Professor Morgan’s presentation ended with the research gaps in that area. There has been no link of current research with experiences of mature students; there is lack of research on induction programmes; lack of evidence that lapses of memory may not matter and explanations on why most adult learners opt for a degree in history or english.
The second presentation by Dr. Esther Murphy - Centre for Inclusive Technology (CFIT), NCBI – focused on peer support and digital technology research to support adult learners with disabilities in further and higher education. Her primary area of research deals with working for people with sight loss and more specifically finding transition pathways to higher education for non-traditional/adult learners. Listening to adult learners with sight loss is essential due to their diverse needs, backgrounds and goals. Esther highlighted the universal design for learning (UDL)'s main principles to enable educators facilitate their students with disabilities full participation, multiple means of representation; action and expression; engagement for people with disabilities.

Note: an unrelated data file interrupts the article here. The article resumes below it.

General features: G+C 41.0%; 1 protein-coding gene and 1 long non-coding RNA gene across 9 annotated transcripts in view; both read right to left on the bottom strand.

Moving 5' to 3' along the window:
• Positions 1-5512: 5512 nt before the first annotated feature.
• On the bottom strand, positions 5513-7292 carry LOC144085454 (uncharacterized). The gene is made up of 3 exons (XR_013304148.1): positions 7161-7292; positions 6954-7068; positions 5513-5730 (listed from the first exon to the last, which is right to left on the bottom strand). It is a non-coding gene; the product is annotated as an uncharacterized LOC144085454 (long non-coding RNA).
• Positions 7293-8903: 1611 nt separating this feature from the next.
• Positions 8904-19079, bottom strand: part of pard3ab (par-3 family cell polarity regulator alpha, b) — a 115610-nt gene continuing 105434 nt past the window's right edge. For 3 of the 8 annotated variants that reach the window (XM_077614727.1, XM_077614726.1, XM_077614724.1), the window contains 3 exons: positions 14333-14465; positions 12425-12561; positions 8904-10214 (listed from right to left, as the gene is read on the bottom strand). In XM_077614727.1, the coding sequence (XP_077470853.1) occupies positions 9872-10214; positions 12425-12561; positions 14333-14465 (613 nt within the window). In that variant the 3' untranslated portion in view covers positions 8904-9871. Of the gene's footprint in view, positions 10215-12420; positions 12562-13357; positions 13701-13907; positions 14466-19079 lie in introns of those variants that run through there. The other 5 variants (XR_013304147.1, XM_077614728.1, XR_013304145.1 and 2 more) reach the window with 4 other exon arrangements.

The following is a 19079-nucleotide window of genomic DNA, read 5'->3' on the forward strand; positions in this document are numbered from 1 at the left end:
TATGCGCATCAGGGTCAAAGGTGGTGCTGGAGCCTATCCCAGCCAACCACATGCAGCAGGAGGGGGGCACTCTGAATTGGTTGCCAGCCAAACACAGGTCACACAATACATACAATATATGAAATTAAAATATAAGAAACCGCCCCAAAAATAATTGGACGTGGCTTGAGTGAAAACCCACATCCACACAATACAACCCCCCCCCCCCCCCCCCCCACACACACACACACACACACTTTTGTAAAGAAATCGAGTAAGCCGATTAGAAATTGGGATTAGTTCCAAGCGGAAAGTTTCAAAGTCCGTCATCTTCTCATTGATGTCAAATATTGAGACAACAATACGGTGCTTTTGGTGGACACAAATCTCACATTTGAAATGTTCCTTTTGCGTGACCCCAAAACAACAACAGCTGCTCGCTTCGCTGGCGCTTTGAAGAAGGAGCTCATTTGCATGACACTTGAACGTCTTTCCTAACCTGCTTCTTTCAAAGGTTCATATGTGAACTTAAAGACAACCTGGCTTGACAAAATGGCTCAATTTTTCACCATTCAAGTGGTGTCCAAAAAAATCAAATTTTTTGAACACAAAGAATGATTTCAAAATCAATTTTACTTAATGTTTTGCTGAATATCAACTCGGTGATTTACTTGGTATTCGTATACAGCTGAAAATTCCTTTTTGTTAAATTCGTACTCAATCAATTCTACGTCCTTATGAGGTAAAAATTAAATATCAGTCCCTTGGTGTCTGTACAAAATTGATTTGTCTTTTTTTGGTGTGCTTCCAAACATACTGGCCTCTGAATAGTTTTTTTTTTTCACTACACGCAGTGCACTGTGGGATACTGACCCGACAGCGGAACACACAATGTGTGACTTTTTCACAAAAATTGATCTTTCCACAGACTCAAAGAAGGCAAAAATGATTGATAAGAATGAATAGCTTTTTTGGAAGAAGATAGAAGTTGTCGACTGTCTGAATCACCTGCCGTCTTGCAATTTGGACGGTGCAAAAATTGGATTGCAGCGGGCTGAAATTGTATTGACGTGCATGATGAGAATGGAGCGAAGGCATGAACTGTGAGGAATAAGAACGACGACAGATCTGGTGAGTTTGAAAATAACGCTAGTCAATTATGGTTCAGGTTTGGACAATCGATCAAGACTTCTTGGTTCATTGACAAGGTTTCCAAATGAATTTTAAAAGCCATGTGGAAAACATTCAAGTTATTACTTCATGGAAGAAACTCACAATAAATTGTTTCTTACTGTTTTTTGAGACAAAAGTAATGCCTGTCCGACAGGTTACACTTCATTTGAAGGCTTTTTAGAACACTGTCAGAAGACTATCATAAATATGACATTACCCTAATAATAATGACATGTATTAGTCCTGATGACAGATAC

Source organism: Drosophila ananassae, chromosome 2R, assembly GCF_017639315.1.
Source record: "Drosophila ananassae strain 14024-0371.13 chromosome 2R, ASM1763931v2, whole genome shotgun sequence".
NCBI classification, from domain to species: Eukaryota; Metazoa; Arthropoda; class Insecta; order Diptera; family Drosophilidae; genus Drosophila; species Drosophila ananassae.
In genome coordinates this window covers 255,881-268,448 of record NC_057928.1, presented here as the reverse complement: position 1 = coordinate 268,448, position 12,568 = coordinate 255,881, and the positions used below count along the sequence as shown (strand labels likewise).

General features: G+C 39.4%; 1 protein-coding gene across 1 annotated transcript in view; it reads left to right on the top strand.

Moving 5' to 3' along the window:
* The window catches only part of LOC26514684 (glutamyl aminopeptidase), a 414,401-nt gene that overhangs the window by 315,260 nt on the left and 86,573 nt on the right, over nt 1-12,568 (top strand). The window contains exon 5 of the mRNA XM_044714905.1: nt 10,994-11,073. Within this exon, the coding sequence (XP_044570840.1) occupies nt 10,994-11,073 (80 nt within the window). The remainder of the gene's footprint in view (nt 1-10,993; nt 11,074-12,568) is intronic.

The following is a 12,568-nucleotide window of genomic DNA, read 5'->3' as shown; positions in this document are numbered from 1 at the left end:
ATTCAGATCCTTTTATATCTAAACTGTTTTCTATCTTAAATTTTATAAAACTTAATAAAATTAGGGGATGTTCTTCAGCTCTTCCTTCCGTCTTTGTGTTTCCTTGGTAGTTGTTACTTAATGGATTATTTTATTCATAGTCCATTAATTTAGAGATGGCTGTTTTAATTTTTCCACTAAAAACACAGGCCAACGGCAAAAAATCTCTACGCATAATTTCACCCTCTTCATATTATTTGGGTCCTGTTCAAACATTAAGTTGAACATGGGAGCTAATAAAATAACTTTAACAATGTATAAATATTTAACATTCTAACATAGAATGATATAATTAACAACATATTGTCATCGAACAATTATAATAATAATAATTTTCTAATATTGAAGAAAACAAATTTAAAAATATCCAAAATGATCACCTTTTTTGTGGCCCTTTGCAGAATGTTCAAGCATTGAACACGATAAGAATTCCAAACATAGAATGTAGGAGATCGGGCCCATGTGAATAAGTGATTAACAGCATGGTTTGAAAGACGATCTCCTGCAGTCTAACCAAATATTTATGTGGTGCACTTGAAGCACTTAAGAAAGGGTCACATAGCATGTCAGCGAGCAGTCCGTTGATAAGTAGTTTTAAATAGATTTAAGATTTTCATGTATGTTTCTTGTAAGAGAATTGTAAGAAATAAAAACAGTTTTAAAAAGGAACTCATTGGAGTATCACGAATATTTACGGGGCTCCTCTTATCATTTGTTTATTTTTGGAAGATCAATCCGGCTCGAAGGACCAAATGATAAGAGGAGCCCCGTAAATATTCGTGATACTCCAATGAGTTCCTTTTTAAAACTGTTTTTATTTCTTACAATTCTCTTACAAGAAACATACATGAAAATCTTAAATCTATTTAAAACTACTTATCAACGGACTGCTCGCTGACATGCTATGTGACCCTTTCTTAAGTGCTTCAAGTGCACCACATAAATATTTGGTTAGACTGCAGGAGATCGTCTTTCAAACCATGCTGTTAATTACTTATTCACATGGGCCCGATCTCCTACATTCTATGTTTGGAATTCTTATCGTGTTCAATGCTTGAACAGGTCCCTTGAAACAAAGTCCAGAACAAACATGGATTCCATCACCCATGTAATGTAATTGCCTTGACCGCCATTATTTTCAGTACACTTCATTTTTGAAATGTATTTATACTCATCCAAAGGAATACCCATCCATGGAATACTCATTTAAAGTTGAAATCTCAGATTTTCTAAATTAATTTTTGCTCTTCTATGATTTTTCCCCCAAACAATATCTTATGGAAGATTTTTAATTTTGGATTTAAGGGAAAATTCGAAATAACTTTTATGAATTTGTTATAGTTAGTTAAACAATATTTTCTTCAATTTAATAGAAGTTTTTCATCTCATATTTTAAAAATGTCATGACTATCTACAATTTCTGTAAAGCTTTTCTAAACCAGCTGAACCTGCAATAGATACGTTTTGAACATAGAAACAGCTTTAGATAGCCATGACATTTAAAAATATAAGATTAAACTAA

Dr Murphy developed and ran a collaborative workshop between the Center for Inclusive Technology & Trinity College Dublin on digital inclusion for students with sight loss in higher education (2013). Student experiences led facilitated discussions at the workshop with all stakeholders, access barriers and facilitators were identified which led to Dr. Murphy's development of a new pilot research project focused on profiling senior cycle students with sight loss in Ireland. It commenced in April 2014 and is funded by the Higher Education Authority and supported by TCD and AHEAD.